The Wicker Man / B2 / Japan

20.02.13

Poster Poster

Remember the giant snail sitting on the shoulder of the titular statue as it burns during the climax of the British classic The Wicker Man? The designer of this poster for the first release of the film in Japan (in March 1998) must have seen a different print than the rest of us; perhaps the infamous lost footage is safe and well over there, and also features the appearance of a large mollusc? As for the naked torsos with the animal heads – your guess is as good as mine!

The Wicker Man is a true British classic and even though it started life as a low-budget b-feature the film has lost none of its power since its release forty years ago this year. Based on a script by celebrated screenwriter Anthony Shaffer, who had previously seen great success with the play Sleuth (1970), The Wicker Man was helmed by first time director Robin Hardy and was filmed on location around Scotland, with several coastal settings chosen to stand-in for the fictional island of Summerisle. It’s unfair to call the film a horror as it’s a mix of murder-mystery with occult undertones and features an unforgettable finale that lingers in the mind for a long time after the credits roll.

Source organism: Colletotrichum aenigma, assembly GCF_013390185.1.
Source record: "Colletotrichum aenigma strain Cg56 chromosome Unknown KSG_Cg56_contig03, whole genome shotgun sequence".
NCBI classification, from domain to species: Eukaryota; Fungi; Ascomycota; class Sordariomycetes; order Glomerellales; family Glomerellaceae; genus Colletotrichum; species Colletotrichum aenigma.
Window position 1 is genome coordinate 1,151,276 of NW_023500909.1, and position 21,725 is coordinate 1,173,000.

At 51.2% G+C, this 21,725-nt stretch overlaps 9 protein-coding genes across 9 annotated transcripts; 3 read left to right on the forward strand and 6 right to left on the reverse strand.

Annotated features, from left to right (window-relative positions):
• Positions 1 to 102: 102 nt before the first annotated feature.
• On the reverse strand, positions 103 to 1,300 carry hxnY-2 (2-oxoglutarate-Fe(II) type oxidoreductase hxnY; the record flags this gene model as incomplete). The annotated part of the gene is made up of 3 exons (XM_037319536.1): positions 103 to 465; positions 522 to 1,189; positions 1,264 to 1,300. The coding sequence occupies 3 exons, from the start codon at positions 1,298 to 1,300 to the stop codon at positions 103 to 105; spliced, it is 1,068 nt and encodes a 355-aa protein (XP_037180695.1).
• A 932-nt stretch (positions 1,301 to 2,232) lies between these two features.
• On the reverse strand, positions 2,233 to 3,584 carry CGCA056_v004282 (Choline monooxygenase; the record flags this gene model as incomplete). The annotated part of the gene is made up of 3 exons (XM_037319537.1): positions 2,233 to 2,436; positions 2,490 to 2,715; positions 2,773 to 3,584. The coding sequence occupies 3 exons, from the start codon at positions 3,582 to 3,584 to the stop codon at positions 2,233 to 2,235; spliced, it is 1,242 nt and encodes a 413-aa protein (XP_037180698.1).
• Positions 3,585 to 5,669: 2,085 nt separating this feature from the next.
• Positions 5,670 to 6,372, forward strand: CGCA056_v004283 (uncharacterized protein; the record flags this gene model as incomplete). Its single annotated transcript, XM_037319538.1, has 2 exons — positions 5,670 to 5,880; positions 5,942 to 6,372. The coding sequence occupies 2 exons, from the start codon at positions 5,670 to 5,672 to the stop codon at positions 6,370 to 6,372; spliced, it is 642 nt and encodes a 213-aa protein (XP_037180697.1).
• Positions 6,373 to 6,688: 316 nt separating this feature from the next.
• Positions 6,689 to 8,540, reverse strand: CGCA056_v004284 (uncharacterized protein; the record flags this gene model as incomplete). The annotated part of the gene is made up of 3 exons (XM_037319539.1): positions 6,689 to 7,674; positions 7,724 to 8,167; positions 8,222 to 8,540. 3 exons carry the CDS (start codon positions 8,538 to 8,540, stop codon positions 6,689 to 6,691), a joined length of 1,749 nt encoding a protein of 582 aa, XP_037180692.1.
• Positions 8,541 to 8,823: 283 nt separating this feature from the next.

Edward Woodward stars as Sergeant Howie, a strait-laced policeman sent from the Scottish mainland to to investigate the mysterious disappearance of a local girl. After encountering indifference and hostility from the inhabitants, Howie decides to investigate the islands’ de facto leader Lord Summerisle (A memorable Christopher Lee) and soon discovers that this charismatic figure’s influence and beliefs hold sway over the population. The policeman realises too late that he has been brought to the island for reasons more sinister than the supposed disappearance of a local girl, and things are about to get very heated indeed for the unlucky Sergeant Howie.

This poster features images from the film, including the scenes where the islanders dress up for a procession (hence the animal masks) and a sinister-looking Lee in the make-up his character wears during these moments. Over the years the actor has repeatedly claimed that The Wicker Man was the finest script he’d ever read and is very proud of his role in the film, even if he does express annoyance about the missing scenes. Note that the paper snipe in the top right features details of the film’s showtimes and other details, which features on every copy of this poster that I have ever seen.

In addition to this poster I also have the UK one sheet and the large American 40×60 poster.

The Wicker Man / 40×60 / USA

18.05.11

Poster Poster
Title
The Wicker Man
AKA
Kult (Poland) | El culto siniestro (Venezuela)
Year of Film
1973
Director
Robin Hardy
Starring
Edward Woodward, Christopher Lee, Diane Cilento, Britt Ekland, Ingrid Pitt, Lindsay Kemp, Russell Waters, Aubrey Morris, Irene Sunter, Walter Carr, Ian Campbell, Roy Boyd, Peter Brewis, Gerry Cowper, John Hallam